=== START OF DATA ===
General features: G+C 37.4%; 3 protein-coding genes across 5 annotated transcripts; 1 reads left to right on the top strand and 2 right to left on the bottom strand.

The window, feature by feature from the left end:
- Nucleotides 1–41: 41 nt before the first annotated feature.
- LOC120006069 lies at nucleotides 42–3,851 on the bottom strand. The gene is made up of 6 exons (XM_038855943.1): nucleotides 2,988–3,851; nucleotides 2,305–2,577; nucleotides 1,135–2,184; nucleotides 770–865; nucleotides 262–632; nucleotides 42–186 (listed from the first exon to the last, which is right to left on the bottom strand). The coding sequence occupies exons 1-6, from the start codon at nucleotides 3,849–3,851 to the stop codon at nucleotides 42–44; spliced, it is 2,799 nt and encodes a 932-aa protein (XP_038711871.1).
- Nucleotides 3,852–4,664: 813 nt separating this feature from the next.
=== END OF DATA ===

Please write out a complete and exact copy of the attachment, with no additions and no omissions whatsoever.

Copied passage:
General features: G+C 37.4%; 3 protein-coding genes across 5 annotated transcripts; 1 reads left to right on the top strand and 2 right to left on the bottom strand.

The window, feature by feature from the left end:
- Nucleotides 1–41: 41 nt before the first annotated feature.
- LOC120006069 lies at nucleotides 42–3,851 on the bottom strand. The gene is made up of 6 exons (XM_038855943.1): nucleotides 2,988–3,851; nucleotides 2,305–2,577; nucleotides 1,135–2,184; nucleotides 770–865; nucleotides 262–632; nucleotides 42–186 (listed from the first exon to the last, which is right to left on the bottom strand). The coding sequence occupies exons 1-6, from the start codon at nucleotides 3,849–3,851 to the stop codon at nucleotides 42–44; spliced, it is 2,799 nt and encodes a 932-aa protein (XP_038711871.1).
- Nucleotides 3,852–4,664: 813 nt separating this feature from the next.